“Raw Dentistry”.

American+home+dentistry+in+the+1920sAt home an older woman prepares to pull a nervous child’s tooth with pliers, ca. 1920s.
Framed-Art Print-08520-The Three Stooges Tooth Pull-People-Giclee Paper-AShot from the Three Stooges: Moe Howard performing “raw dentistry” on Curly while Larry assists with a head lock.

See more Images via vintage everyday: American home dentistry in the 1920s.

How did the Zebra get its Stripes?


Image: Richard Solis

How did it happen? How’d the zebra get its stripes?
Rudyard Kipling wrote,

“a gray, horsey-looking beast went into “a great forest ‘sclusively full of trees and bushes and stripy, speckly, patchy-batchy shadows,” stayed there awhile, and after a “long time”… got stripey”.

See more via So This Is How They Do It! Zebras Getting Stripes : Krulwich Wonders… : NPR.

“The Baby who Loved Lemons.”

One day when he was 9 months old Michael Thomas Roesle was squirming on his mother’s lap while she tried to serve tea to a neighbor.
Inevitably Michael Thomas got his hands on a slice of lemon and popped it into his mouth.
A gargantuan pucker swept across his face, wrinkling it like an old prune.
But Michael Thomas manfully continued to chew.
Then he reached eagerly for another slice. Now his parents, who live in Richmond, Caliornia, have to keep a bag of lemons handy all the time . . . and Michael Thomas eats them by the dozen.
In fact, he picks them over chocolate ice-cream cones 10 times out of 10.
So — here’s to Michael Thomas, and the countless other kids everywhere who manage, simply by being themselves, to confound all expectations and make life so perfectly, marvelously unpredictable.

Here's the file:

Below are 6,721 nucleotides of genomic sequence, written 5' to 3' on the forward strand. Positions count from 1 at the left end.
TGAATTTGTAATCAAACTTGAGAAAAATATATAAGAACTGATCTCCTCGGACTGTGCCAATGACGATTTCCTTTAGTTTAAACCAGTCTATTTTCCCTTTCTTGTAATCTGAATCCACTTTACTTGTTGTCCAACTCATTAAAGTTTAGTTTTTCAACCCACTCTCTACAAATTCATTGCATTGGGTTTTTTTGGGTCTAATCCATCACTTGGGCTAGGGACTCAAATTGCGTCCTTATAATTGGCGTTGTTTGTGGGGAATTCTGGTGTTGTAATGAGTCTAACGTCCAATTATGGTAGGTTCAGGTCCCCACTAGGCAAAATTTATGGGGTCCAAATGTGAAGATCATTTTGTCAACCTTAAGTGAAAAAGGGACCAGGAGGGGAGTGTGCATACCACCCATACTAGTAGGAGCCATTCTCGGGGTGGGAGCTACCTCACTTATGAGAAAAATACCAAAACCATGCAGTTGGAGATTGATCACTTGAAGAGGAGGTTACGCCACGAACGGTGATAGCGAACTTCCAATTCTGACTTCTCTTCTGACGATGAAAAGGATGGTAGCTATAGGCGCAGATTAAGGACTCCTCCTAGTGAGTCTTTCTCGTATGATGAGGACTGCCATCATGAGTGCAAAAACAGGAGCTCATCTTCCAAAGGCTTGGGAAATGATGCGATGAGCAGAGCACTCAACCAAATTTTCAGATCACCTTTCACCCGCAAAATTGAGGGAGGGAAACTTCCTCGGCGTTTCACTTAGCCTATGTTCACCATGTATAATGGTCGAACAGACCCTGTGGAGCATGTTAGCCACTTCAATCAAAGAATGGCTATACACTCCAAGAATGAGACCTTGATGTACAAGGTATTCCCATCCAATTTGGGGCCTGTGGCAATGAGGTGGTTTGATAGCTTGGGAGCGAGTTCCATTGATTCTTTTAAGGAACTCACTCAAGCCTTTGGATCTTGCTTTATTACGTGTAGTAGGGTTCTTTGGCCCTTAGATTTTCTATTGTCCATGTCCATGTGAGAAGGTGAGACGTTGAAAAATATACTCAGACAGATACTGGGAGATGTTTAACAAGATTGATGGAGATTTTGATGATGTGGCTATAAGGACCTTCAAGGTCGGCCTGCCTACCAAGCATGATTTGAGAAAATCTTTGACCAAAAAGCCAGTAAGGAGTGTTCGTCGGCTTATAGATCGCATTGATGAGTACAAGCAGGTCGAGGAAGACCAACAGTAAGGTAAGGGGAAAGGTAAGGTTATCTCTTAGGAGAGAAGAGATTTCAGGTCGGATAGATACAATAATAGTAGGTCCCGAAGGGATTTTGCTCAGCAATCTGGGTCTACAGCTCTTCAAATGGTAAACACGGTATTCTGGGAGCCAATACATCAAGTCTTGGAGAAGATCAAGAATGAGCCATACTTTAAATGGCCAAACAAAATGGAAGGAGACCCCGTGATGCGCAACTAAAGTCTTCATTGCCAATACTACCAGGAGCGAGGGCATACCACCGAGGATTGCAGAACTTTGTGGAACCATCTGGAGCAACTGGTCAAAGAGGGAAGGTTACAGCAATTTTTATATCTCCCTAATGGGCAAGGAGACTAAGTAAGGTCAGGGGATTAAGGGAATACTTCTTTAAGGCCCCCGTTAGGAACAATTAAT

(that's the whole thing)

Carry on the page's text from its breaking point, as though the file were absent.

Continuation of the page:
via Sour Power: Here’s to the Little Boy Who Loved to Eat Lemons | LIFE.com.

The Pig Carrying and Singing Competition.

Cheer/groan (delete according to mindset): The X Factor is back. Author Jeremy Clay tells the story of the show’s Victorian forebear, where the hopefuls had to sing while carrying a pig.
There was no sobbing. None of the hopefuls told a weepy backstory. Not a single one boohoo-ed about the journey they’d been on since the contest began.
At the Victorian version of the X Factor, the talent show format was stripped right back to its bare bones.
Just six contestants and a stage, each and every man singing his heart out to impress the judges.
While carrying a pig.
This singular scene played out in London in 1896, the harebrained brainwave of an auctioneer called CF Rowley.
He wanted to drum up a bumper crowd for his sales.
Putting on a bit of a show to jolly things along seemed a perfectly sensible way of going about it, even if the requirement to hold a hog didn’t.
willesden_green_1905-scaled1000The High Road, Willesden Green.
Still, it seemed to do the job. Up to 1,500 people crammed into the marquee in Willesden Green, and they weren’t just there for the hammy performances.
There was also a wheelbarrow race, a hot tea-drinking showdown and some non-specific whatnottery involving a chap dressed in a donkey’s skin that the press alluded to but never got round to properly explaining
via BBC News – Victorian Strangeness: The pig singing competition.

“Freaky Revellers”.

1589Freakiest Revellers – In Pictures.
In his new book Dusk, Axel Hoedt photographs carnival-goers away from the crowds in Germany, Austria and Switzerland.
The results will send shivers down your spine.1581

See more Images via A carnival of creepiness: Europe’s freakiest revellers – in pictures | Art and design | The Guardian.

“Pulling Faces”.

Humorous Victorian's Pulling Faces (1)

Victorian portraits can appear to be humourless.
This was often due to attitudes and appearances of the time but can also be seen due to the demands of slow and delicate photographic processes.
Humorous Victorian's Pulling Faces (4)
These images from a family collection held at Northumberland Archives provide an insight in to the real fun and humour of the Victorian era, no different to that in families today.
Humorous Victorian's Pulling Faces (9)
See more Images via vintage everyday: Humorous Victorian’s Pulling Faces.